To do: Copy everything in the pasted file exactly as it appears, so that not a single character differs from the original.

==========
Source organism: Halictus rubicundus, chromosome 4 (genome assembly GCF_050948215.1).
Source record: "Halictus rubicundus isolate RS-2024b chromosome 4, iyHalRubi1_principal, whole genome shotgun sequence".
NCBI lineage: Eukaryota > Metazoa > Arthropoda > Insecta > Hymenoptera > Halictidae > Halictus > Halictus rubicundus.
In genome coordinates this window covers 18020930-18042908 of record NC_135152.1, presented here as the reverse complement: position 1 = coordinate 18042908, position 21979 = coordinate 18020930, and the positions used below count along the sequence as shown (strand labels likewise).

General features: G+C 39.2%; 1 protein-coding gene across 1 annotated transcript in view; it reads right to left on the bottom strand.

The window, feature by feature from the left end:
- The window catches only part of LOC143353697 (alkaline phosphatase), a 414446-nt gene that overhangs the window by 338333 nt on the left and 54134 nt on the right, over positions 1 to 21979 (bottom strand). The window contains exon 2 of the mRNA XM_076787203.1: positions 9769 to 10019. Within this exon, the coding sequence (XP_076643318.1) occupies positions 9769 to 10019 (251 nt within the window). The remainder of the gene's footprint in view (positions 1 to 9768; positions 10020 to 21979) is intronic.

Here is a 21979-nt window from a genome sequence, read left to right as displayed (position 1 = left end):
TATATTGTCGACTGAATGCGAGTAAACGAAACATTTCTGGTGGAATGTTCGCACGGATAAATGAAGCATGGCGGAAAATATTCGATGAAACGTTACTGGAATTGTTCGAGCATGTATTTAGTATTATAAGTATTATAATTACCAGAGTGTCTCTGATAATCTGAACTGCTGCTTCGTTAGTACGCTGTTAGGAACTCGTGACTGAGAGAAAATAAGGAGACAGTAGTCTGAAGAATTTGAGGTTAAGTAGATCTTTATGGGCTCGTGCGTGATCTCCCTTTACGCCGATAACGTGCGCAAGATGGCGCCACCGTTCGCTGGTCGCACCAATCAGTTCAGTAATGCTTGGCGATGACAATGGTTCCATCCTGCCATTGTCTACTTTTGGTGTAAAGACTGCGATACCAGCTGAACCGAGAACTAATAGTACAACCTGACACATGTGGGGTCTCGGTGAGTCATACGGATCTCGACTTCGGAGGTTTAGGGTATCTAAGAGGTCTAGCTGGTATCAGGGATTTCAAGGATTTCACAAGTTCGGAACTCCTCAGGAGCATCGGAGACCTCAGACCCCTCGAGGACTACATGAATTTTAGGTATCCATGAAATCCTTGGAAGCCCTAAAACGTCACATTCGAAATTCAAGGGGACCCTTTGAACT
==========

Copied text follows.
Source organism: Halictus rubicundus, chromosome 4 (genome assembly GCF_050948215.1).
Source record: "Halictus rubicundus isolate RS-2024b chromosome 4, iyHalRubi1_principal, whole genome shotgun sequence".
NCBI lineage: Eukaryota > Metazoa > Arthropoda > Insecta > Hymenoptera > Halictidae > Halictus > Halictus rubicundus.
In genome coordinates this window covers 18020930-18042908 of record NC_135152.1, presented here as the reverse complement: position 1 = coordinate 18042908, position 21979 = coordinate 18020930, and the positions used below count along the sequence as shown (strand labels likewise).

General features: G+C 39.2%; 1 protein-coding gene across 1 annotated transcript in view; it reads right to left on the bottom strand.

The window, feature by feature from the left end:
- The window catches only part of LOC143353697 (alkaline phosphatase), a 414446-nt gene that overhangs the window by 338333 nt on the left and 54134 nt on the right, over positions 1 to 21979 (bottom strand). The window contains exon 2 of the mRNA XM_076787203.1: positions 9769 to 10019. Within this exon, the coding sequence (XP_076643318.1) occupies positions 9769 to 10019 (251 nt within the window). The remainder of the gene's footprint in view (positions 1 to 9768; positions 10020 to 21979) is intronic.

Here is a 21979-nt window from a genome sequence, read left to right as displayed (position 1 = left end):
TATATTGTCGACTGAATGCGAGTAAACGAAACATTTCTGGTGGAATGTTCGCACGGATAAATGAAGCATGGCGGAAAATATTCGATGAAACGTTACTGGAATTGTTCGAGCATGTATTTAGTATTATAAGTATTATAATTACCAGAGTGTCTCTGATAATCTGAACTGCTGCTTCGTTAGTACGCTGTTAGGAACTCGTGACTGAGAGAAAATAAGGAGACAGTAGTCTGAAGAATTTGAGGTTAAGTAGATCTTTATGGGCTCGTGCGTGATCTCCCTTTACGCCGATAACGTGCGCAAGATGGCGCCACCGTTCGCTGGTCGCACCAATCAGTTCAGTAATGCTTGGCGATGACAATGGTTCCATCCTGCCATTGTCTACTTTTGGTGTAAAGACTGCGATACCAGCTGAACCGAGAACTAATAGTACAACCTGACACATGTGGGGTCTCGGTGAGTCATACGGATCTCGACTTCGGAGGTTTAGGGTATCTAAGAGGTCTAGCTGGTATCAGGGATTTCAAGGATTTCACAAGTTCGGAACTCCTCAGGAGCATCGGAGACCTCAGACCCCTCGAGGACTACATGAATTTTAGGTATCCATGAAATCCTTGGAAGCCCTAAAACGTCACATTCGAAATTCAAGGGGACCCTTTGAACT